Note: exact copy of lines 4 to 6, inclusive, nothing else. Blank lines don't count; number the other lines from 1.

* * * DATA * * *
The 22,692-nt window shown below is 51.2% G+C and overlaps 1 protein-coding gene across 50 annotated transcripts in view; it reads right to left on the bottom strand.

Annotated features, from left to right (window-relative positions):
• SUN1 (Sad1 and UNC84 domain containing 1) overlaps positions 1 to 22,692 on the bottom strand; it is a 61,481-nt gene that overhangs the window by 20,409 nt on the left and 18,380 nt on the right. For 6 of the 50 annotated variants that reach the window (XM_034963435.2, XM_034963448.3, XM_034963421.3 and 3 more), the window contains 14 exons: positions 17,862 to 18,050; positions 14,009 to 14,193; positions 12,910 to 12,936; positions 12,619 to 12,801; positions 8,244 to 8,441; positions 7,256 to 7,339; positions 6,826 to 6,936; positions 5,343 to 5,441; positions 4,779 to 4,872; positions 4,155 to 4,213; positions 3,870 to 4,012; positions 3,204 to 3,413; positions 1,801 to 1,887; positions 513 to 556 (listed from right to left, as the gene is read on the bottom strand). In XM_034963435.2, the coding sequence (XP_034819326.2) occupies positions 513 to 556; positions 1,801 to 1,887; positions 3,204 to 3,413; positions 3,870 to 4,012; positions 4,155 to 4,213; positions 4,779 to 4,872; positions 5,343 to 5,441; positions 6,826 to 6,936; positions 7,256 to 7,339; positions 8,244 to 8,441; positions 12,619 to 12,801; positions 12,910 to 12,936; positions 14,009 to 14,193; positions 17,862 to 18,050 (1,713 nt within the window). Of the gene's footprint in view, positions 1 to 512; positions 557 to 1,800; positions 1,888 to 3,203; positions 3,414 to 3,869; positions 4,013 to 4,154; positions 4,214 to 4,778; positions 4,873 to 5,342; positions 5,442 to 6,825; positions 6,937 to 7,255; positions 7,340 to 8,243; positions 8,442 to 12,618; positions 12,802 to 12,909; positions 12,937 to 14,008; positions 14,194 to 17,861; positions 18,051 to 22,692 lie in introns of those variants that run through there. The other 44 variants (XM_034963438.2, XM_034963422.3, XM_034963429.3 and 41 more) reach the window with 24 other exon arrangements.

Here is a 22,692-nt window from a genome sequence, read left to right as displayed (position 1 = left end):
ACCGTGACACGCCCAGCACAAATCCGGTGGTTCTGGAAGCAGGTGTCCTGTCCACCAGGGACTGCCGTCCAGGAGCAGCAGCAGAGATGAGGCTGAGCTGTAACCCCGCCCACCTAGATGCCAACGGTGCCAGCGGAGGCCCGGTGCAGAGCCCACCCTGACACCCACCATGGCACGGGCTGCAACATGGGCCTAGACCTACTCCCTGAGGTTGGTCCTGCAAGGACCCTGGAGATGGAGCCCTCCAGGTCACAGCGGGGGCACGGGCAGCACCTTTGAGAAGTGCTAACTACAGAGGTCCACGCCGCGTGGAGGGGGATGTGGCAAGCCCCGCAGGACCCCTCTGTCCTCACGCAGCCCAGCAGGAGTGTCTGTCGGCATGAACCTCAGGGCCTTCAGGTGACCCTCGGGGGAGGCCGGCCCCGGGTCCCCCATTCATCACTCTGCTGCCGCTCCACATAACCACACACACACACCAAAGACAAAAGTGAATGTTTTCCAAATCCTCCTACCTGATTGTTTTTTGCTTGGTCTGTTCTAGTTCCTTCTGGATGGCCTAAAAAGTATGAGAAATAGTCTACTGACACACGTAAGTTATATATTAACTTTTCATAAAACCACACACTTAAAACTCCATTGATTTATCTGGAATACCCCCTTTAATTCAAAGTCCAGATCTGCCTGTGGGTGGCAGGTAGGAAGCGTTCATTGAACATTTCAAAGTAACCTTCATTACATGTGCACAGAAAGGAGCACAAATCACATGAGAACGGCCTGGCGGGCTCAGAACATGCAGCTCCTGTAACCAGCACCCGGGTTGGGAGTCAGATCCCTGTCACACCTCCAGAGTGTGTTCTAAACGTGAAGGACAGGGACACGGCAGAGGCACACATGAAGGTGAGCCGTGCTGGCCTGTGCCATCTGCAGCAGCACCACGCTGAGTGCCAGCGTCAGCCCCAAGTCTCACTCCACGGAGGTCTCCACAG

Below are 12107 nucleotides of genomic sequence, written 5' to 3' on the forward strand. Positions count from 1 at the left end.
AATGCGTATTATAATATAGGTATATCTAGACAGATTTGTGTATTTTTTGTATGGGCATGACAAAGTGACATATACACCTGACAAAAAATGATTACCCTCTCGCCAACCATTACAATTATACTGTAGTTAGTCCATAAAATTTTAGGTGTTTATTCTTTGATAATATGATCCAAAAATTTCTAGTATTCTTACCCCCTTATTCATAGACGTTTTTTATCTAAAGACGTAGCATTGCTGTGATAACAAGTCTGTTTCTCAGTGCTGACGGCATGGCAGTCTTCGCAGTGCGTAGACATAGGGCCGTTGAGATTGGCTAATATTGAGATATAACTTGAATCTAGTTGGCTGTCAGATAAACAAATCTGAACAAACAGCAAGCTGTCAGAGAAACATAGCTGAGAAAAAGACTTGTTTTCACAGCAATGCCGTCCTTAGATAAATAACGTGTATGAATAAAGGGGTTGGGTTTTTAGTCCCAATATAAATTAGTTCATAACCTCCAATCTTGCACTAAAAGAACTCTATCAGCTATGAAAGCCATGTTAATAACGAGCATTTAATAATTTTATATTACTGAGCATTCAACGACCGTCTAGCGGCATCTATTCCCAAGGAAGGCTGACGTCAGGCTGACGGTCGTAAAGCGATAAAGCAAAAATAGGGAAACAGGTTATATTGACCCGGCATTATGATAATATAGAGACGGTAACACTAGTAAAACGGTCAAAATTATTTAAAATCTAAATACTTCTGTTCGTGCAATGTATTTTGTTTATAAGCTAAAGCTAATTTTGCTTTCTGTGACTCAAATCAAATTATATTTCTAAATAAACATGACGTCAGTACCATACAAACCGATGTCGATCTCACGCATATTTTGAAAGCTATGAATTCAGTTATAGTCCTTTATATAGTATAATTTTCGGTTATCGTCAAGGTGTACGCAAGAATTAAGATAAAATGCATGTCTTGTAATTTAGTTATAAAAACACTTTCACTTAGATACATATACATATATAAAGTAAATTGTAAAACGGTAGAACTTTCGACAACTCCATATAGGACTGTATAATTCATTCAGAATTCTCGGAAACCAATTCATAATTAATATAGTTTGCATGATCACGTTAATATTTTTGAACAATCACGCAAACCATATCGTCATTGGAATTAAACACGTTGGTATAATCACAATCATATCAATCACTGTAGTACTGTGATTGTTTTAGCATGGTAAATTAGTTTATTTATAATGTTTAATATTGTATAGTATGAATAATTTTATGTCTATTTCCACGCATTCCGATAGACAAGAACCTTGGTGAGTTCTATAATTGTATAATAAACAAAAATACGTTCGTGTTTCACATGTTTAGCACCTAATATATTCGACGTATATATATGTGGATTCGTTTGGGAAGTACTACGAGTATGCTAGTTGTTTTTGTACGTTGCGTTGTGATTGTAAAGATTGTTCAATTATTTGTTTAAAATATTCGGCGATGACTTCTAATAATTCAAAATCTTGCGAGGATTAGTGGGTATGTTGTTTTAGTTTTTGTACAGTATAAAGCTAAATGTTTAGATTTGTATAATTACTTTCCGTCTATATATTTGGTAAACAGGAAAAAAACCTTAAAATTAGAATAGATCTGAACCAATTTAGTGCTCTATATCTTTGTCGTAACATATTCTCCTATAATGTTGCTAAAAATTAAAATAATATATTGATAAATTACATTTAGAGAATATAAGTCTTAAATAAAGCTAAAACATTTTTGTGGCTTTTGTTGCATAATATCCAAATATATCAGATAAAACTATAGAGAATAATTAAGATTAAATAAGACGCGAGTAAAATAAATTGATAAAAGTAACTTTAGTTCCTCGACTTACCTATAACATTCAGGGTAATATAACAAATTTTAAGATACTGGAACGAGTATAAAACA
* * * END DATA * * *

Here is a 22,692-nt window from a genome sequence, read left to right as displayed (position 1 = left end):
ACCGTGACACGCCCAGCACAAATCCGGTGGTTCTGGAAGCAGGTGTCCTGTCCACCAGGGACTGCCGTCCAGGAGCAGCAGCAGAGATGAGGCTGAGCTGTAACCCCGCCCACCTAGATGCCAACGGTGCCAGCGGAGGCCCGGTGCAGAGCCCACCCTGACACCCACCATGGCACGGGCTGCAACATGGGCCTAGACCTACTCCCTGAGGTTGGTCCTGCAAGGACCCTGGAGATGGAGCCCTCCAGGTCACAGCGGGGGCACGGGCAGCACCTTTGAGAAGTGCTAACTACAGAGGTCCACGCCGCGTGGAGGGGGATGTGGCAAGCCCCGCAGGACCCCTCTGTCCTCACGCAGCCCAGCAGGAGTGTCTGTCGGCATGAACCTCAGGGCCTTCAGGTGACCCTCGGGGGAGGCCGGCCCCGGGTCCCCCATTCATCACTCTGCTGCCGCTCCACATAACCACACACACACACCAAAGACAAAAGTGAATGTTTTCCAAATCCTCCTACCTGATTGTTTTTTGCTTGGTCTGTTCTAGTTCCTTCTGGATGGCCTAAAAAGTATGAGAAATAGTCTACTGACACACGTAAGTTATATATTAACTTTTCATAAAACCACACACTTAAAACTCCATTGATTTATCTGGAATACCCCCTTTAATTCAAAGTCCAGATCTGCCTGTGGGTGGCAGGTAGGAAGCGTTCATTGAACATTTCAAAGTAACCTTCATTACATGTGCACAGAAAGGAGCACAAATCACATGAGAACGGCCTGGCGGGCTCAGAACATGCAGCTCCTGTAACCAGCACCCGGGTTGGGAGTCAGATCCCTGTCACACCTCCAGAGTGTGTTCTAAACGTGAAGGACAGGGACACGGCAGAGGCACACATGAAGGTGAGCCGTGCTGGCCTGTGCCATCTGCAGCAGCACCACGCTGAGTGCCAGCGTCAGCCCCAAGTCTCACTCCACGGAGGTCTCCACAG

Below are 12107 nucleotides of genomic sequence, written 5' to 3' on the forward strand. Positions count from 1 at the left end.